The Home Front Command announced that schools in Yarkon, Gush Dan and Shfela will be open on November 13. The Ministry of Education later confirmed the Home Front Command’s statement. Additionally, Tel Aviv, Ramat Gan and Givatayim municipalities announced that their schools would re-open on Wednesday. However, schools in buildings without proper security infrastructure will remain closed.
The Home Front Command has advised schools in the Gaza border region, West Lachish, the Negev and southern Shfela to remain closed.
Schools in South and the central Gush Dan region were closed on Tuesday due to the security situation, in accordance with directives from Israel’s Home Front Command, which is responsible for civil defense. As a result, nearly 19,000 students missed school, 240 school trips were cancelled and nearly 11,000 students in the inner-city and youth villages were evacuated to safe regions.
This is the first time since Operation Protective Edge in 2014 that the country is on such high alert.
Defense Minister Naftali Bennett announced special security advisories for 80 kilometers from the Gaza border.
The Health Ministry opened an emergency situation room and is working with emergency services, including the Home Front Command, the IDF and Magen David Adom. Additionally, the ministry announced that all health institutions are prepared for a potential influx of patients.
The military says that it expects a strong response from the PIJ following the strike, including rocket fire towards central Israel, and has urged residents of southern Israel to stay close to bomb shelters.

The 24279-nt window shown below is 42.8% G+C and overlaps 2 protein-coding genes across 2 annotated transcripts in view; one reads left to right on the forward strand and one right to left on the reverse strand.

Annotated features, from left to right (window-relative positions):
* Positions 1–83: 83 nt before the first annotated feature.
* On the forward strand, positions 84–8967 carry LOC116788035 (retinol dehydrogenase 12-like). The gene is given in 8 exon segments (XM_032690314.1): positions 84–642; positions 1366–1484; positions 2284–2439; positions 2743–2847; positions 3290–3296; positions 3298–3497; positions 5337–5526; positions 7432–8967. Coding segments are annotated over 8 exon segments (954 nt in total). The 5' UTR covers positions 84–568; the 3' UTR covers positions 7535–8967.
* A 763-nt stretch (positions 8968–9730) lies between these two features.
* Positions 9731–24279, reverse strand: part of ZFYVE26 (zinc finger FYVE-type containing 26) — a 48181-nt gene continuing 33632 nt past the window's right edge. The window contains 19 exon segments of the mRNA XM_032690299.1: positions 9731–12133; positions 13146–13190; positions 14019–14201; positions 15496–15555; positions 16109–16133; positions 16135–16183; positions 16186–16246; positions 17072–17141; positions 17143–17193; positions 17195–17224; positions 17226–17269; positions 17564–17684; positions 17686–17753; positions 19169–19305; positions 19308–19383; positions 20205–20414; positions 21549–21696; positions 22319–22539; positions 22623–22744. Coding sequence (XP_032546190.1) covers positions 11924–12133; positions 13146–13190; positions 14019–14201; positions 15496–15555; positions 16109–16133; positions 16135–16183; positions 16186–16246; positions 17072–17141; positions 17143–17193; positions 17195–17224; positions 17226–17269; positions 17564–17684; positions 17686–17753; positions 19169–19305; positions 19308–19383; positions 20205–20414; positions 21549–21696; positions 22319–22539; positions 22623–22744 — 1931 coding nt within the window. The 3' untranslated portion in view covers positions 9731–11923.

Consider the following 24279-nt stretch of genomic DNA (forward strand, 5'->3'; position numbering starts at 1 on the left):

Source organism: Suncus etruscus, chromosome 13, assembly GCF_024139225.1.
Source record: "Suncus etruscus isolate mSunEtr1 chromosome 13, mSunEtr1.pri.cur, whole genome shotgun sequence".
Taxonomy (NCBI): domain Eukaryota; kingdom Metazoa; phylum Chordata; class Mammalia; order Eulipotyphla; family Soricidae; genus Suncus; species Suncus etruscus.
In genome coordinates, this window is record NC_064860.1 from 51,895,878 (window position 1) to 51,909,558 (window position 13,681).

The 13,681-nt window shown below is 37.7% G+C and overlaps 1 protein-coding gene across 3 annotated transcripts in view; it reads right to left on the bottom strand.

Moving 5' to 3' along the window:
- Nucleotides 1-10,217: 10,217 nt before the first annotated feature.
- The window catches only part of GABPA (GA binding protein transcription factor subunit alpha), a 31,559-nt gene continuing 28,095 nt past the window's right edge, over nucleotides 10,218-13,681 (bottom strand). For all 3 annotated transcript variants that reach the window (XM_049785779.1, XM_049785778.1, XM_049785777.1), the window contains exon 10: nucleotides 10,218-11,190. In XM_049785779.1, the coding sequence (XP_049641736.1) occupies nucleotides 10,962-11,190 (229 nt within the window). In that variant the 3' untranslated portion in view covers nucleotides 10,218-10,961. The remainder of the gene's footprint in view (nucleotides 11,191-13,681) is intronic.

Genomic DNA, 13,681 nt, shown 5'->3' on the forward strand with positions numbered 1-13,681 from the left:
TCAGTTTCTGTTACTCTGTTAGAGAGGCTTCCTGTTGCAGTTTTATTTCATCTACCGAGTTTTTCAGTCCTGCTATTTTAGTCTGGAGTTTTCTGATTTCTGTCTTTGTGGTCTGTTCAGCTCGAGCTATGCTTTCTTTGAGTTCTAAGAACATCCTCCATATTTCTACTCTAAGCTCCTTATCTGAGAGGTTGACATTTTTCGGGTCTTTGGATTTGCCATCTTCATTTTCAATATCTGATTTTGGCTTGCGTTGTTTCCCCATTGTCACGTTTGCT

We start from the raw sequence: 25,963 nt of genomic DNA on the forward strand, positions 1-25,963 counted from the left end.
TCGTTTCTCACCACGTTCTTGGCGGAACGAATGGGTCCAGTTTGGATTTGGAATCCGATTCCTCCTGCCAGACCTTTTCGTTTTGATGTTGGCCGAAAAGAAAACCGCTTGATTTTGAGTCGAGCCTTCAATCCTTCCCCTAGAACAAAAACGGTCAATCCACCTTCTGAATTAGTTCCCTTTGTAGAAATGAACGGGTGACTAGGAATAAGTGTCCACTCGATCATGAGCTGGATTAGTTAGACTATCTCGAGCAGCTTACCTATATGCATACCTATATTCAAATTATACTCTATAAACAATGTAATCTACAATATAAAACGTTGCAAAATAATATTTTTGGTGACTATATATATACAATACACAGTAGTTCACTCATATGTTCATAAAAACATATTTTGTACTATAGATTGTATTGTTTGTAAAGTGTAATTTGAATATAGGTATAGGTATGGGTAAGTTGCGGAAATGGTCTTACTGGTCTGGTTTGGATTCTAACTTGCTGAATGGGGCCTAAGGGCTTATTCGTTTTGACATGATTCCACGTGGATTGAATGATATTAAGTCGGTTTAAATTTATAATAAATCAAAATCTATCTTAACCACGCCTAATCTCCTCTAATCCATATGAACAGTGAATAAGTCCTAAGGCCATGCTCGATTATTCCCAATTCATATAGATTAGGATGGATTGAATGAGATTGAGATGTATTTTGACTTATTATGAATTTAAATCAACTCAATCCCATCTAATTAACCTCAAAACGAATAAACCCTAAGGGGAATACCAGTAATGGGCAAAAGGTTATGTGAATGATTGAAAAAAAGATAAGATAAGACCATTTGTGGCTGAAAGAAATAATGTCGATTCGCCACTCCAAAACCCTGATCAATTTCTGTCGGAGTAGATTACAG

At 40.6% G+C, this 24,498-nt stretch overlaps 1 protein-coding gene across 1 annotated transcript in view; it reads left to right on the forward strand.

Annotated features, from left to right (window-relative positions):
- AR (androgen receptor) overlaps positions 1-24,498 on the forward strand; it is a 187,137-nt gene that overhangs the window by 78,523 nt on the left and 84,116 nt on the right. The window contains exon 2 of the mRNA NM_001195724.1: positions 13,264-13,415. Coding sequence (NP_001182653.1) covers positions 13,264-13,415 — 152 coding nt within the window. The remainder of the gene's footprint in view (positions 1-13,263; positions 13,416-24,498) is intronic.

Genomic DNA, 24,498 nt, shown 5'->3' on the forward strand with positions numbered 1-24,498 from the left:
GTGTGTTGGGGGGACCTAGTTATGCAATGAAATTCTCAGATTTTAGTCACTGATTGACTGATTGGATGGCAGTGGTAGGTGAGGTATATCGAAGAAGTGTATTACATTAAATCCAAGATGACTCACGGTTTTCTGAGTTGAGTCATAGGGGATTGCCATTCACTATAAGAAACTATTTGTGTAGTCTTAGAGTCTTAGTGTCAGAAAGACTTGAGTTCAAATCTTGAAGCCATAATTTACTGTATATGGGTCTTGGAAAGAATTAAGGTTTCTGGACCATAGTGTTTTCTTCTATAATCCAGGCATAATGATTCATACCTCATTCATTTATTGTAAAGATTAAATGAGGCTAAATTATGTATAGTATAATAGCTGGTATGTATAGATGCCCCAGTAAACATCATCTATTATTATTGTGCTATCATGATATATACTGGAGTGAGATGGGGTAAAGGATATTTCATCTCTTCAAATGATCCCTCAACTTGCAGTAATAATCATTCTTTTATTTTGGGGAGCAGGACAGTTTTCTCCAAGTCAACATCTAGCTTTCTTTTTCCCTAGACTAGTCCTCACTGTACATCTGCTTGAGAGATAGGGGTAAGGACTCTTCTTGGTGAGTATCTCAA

The Home Front Command released directives for the communities surrounding the Gaza Strip and the Dan and Shfela region of central Israel, closing schools in the South and the central Gush Dan region, the first time since Operation Protective Edge in 2014, and schools will remain closed on Wednesday.
“In consultation with the Home Front Command, classes and tests have been canceled at Ben-Gurion University of the Negev (Beersheba campuses only). Employees should not come to work today,” the university wrote in a statement.
Ono Academic College in Kiryat Ono, just outside of Tel Aviv, announced that its campuses, including the one in Jerusalem, would be closed and that no exams or classes would take place.
As of 9:50 a.m., citizens in the Central District had been given permission to go to work.
Both the Canadian and Dutch Embassies in Israel announced on Twitter that it would be closed on Tuesday. “Due to the security situation, the embassy is currently closed. We will update during the day.”
All non-essential work in the South has been canceled. Those working in life-saving jobs, such as healthcare workers, are not under the advisory.
Gatherings in areas surrounding the Gaza Strip may include no more than 100 people in closed places. In Lachish and the central Negev, gatherings are limited to 300 people; in central Israel they may have up to 1,000 people in open areas and are without restrictions in secure areas.
Roads near the border fence were closed and train service was temporarily canceled between Ashkelon and Beersheba and at the Sderot, Netivot and Ofakim stations.
Israel’s Ben-Gurion International Airport, however, said that despite the ongoing rocket attacks, the airport will be “working as usual with no changes to the flight schedule.”
The IDF’s Coordinator of Government Activities in the Territories closed the Erez and Kerem Hashalom crossings between Israel and the Gaza Strip, and restricted the fishing zone Palestinians can enter off the coast of Gaza.
The Kissufim Conference, which starts on November 15, announced that Gaza border community residents will be allowed to attend the conference in Jerusalem at no cost. The conference features writers, poets and playwrights, and focuses on preserving Jewish memory 80 years after World War II.
Israel came under heavy rocket fire Tuesday morning after the Air Force bombed a building in the Gaza Strip in a targeted strike which killed Palestinian Islamic Jihad leader Bahaa Abu al-Ata.
The IDF and Prime Minister’s Office confirmed that Israel was responsible for the airstrike which killed al-Ata, who it described as a “senior Islamic Jihad commander” who master-minded “numerous terrorist attacks and rocket attacks against the State of Israel in recent months and who intended to immediately carry out further attacks.”
Read more: The Jerusalem Post